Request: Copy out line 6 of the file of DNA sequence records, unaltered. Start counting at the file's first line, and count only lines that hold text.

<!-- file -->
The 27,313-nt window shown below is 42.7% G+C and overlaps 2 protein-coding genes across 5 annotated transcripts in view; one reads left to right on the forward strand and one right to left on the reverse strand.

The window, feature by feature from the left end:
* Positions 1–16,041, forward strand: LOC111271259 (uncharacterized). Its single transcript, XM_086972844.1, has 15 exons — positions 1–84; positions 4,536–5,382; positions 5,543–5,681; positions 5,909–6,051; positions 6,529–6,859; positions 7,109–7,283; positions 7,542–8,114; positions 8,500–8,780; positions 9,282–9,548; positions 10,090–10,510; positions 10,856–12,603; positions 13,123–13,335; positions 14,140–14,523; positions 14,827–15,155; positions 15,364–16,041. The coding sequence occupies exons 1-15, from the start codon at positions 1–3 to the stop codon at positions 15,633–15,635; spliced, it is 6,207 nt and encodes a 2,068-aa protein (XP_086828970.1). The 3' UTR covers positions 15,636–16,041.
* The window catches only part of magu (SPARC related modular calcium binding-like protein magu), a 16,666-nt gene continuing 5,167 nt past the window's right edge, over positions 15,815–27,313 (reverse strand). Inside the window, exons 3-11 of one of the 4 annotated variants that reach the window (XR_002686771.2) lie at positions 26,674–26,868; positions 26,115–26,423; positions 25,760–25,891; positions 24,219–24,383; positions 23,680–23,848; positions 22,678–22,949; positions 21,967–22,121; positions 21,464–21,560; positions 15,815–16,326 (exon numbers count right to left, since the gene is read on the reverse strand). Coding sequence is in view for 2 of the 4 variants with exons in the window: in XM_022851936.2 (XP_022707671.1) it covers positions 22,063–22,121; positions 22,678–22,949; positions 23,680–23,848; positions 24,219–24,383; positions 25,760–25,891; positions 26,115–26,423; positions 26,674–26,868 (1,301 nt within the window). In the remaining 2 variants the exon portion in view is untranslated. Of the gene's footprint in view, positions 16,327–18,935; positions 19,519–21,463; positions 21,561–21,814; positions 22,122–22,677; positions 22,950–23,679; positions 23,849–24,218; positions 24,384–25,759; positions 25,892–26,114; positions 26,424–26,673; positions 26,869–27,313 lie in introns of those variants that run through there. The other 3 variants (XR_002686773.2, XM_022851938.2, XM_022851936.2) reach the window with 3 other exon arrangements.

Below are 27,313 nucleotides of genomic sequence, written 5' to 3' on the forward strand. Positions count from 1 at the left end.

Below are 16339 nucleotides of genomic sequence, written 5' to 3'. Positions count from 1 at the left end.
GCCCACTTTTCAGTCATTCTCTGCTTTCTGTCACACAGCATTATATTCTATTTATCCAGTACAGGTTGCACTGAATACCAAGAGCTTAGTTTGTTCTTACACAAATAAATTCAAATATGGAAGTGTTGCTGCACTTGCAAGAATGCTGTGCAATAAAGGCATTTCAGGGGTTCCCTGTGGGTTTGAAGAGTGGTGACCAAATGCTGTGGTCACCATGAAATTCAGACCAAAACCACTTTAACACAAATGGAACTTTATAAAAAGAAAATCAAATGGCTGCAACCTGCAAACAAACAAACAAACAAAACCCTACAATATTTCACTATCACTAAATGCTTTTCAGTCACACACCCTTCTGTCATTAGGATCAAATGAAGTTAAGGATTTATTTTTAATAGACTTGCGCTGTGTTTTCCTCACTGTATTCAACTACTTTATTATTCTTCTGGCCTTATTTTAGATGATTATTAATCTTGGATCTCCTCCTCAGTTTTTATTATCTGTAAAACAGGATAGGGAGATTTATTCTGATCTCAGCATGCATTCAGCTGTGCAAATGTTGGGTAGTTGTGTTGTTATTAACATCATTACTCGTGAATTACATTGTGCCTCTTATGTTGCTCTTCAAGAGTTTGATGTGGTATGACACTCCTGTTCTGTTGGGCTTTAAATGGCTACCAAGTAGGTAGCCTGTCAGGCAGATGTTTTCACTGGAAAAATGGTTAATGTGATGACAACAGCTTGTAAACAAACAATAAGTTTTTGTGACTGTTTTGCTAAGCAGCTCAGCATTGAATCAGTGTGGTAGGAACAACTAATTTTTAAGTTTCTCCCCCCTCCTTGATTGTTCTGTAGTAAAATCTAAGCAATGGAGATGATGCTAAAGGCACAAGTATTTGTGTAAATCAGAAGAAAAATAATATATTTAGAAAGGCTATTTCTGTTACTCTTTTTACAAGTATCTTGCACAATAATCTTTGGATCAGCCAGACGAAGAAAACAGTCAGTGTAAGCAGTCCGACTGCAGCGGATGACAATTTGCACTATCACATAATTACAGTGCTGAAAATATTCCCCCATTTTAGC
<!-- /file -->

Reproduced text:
Below are 16339 nucleotides of genomic sequence, written 5' to 3'. Positions count from 1 at the left end.